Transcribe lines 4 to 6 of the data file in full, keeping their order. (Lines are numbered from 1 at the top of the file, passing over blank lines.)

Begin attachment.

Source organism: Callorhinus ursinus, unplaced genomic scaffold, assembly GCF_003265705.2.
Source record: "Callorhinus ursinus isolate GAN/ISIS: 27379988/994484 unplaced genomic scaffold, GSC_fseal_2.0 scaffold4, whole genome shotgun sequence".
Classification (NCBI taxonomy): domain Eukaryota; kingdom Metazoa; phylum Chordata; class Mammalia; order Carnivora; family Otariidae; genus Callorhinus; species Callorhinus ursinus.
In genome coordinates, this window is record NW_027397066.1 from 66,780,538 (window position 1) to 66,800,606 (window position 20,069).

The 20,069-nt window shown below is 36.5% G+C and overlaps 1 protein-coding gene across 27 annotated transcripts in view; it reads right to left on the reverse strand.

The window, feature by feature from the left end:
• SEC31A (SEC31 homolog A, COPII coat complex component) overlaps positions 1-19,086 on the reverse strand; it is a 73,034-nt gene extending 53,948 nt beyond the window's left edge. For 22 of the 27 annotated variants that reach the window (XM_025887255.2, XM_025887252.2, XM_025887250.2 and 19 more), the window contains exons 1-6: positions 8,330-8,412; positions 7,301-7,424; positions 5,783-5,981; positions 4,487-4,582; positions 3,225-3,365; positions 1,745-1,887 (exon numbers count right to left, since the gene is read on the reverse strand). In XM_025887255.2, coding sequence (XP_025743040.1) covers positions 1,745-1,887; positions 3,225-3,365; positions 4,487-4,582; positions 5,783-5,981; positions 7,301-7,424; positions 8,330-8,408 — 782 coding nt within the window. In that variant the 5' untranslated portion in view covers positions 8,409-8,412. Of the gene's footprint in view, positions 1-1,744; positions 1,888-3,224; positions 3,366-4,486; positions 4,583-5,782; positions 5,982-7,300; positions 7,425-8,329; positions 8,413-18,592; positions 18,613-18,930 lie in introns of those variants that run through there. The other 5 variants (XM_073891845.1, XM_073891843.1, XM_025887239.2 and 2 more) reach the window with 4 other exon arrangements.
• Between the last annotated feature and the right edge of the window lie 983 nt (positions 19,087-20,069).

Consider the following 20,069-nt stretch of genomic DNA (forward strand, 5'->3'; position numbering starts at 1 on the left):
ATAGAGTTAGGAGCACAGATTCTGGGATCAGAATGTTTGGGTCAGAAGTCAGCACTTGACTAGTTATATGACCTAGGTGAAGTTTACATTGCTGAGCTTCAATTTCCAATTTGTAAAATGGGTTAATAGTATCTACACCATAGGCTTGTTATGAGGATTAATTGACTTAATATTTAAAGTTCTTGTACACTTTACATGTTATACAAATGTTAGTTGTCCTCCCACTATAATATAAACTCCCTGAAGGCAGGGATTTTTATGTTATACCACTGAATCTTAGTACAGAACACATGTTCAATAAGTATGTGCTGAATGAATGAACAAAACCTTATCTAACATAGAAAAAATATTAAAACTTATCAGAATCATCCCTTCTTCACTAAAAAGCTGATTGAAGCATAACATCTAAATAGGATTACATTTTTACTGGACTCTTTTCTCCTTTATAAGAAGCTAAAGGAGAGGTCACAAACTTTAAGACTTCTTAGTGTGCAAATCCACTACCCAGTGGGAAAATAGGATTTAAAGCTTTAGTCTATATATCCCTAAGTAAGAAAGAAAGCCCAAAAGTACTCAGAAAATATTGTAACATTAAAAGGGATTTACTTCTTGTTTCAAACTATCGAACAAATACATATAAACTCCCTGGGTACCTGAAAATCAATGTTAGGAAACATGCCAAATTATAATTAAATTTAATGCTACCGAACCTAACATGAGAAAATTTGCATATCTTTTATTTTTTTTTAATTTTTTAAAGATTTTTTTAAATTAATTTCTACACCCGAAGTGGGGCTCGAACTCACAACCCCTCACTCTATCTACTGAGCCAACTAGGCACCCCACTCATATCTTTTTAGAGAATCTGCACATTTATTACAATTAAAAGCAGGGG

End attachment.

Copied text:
In genome coordinates, this window is record NW_027397066.1 from 66,780,538 (window position 1) to 66,800,606 (window position 20,069).

The 20,069-nt window shown below is 36.5% G+C and overlaps 1 protein-coding gene across 27 annotated transcripts in view; it reads right to left on the reverse strand.

The window, feature by feature from the left end: